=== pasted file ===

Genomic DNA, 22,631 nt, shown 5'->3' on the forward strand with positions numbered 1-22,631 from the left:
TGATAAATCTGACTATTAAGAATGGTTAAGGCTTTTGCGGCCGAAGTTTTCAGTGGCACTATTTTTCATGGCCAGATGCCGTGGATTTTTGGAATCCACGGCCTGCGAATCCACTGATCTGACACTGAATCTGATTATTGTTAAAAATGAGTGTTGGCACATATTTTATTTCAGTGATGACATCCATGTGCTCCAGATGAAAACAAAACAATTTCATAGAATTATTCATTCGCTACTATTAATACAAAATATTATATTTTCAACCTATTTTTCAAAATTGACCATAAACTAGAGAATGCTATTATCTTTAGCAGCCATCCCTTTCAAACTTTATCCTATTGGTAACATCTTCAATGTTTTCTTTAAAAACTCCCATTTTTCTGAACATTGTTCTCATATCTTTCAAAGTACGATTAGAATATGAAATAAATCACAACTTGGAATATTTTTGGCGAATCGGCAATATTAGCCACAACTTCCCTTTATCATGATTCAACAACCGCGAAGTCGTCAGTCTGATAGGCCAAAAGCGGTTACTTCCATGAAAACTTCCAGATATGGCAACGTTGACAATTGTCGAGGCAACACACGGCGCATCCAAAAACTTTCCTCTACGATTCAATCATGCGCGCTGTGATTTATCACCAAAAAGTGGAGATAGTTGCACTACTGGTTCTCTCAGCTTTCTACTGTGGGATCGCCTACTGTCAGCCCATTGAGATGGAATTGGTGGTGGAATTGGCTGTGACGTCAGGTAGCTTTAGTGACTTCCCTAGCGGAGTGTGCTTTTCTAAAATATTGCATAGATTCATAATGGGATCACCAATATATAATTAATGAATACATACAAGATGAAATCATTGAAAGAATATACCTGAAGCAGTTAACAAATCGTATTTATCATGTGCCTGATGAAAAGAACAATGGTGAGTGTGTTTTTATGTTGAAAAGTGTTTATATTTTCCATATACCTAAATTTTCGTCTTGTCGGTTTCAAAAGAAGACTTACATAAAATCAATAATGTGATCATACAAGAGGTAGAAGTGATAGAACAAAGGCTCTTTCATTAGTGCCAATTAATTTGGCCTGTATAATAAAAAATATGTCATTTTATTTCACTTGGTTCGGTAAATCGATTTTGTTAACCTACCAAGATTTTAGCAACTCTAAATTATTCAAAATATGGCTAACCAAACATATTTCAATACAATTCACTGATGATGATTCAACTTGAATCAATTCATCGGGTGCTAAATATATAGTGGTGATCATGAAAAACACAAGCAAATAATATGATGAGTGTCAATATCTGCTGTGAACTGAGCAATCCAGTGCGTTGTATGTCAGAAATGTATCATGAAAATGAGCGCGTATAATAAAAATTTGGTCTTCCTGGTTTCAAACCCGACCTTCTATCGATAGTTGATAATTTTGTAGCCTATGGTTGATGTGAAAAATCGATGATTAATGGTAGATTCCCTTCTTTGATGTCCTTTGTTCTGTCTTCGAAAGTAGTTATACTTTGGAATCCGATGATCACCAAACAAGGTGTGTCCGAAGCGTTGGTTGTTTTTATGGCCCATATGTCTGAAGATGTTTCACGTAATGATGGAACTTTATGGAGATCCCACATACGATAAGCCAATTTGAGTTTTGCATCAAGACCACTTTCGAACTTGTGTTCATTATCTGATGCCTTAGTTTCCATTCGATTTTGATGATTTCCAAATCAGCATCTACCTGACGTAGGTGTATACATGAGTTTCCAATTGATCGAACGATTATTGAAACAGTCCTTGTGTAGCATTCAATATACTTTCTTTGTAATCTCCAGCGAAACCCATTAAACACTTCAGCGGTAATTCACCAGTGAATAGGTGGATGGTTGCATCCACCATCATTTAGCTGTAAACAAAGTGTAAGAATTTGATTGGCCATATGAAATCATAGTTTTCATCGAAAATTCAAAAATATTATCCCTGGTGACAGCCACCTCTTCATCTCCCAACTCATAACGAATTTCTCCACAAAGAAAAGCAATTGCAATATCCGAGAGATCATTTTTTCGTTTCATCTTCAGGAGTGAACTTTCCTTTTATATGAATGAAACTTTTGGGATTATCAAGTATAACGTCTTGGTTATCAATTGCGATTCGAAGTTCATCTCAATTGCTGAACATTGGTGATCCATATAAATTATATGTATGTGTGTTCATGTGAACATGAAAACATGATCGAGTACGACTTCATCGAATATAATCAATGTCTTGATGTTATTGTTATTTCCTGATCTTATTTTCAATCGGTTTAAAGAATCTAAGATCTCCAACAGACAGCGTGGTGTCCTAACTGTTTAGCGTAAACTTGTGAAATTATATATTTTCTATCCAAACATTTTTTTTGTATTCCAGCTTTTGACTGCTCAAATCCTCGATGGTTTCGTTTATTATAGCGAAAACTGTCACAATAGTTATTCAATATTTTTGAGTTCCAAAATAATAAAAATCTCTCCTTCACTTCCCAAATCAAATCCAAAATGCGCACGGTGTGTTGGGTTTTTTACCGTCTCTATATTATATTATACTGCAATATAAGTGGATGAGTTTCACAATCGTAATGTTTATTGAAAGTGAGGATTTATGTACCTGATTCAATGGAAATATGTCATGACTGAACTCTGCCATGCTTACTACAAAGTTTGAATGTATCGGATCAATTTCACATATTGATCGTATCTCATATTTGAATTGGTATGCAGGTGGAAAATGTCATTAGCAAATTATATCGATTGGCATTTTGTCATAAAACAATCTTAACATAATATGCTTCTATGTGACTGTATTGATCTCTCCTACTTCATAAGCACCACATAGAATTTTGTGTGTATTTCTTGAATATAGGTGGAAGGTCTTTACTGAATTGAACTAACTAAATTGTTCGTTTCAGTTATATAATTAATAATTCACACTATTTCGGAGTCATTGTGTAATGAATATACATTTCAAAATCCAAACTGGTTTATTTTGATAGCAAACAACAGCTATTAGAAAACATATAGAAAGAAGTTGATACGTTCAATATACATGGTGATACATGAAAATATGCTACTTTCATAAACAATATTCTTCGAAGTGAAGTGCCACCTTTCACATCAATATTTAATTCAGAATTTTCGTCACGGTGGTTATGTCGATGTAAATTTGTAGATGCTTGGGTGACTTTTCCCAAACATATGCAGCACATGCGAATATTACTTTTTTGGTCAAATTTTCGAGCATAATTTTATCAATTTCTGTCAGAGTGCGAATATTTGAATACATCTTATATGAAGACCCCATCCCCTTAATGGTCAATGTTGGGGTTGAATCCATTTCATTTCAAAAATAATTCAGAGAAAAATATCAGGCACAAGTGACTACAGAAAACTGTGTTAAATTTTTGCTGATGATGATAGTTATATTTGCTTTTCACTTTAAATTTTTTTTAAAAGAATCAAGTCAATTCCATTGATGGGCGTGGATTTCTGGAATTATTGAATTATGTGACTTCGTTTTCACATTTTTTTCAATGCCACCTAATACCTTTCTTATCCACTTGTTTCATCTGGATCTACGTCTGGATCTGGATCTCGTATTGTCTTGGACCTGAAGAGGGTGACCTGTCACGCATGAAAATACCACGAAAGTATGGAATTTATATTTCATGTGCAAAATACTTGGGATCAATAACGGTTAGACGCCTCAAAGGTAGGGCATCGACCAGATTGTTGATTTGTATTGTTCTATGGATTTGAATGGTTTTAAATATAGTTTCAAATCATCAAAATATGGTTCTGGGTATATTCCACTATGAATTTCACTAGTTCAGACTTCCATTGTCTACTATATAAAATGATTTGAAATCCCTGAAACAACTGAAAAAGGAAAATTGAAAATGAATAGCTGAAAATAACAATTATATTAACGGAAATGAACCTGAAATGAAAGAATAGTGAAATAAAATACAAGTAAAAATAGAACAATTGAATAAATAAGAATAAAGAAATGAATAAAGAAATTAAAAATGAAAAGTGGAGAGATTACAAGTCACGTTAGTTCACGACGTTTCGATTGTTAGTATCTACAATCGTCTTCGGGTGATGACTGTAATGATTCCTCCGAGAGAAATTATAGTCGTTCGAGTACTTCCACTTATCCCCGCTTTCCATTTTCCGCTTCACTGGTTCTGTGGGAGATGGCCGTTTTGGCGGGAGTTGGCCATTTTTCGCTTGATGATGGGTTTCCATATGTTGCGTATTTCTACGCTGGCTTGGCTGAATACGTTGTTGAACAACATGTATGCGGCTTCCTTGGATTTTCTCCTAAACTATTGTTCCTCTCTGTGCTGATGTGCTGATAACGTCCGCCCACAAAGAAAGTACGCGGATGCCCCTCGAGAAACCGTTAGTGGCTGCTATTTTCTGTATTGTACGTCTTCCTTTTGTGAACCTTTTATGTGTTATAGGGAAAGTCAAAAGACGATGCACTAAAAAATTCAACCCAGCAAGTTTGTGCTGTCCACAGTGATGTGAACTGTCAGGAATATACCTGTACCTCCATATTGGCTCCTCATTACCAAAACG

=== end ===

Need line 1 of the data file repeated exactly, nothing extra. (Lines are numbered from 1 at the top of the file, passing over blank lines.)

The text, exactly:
Genomic DNA, 22,631 nt, shown 5'->3' on the forward strand with positions numbered 1-22,631 from the left: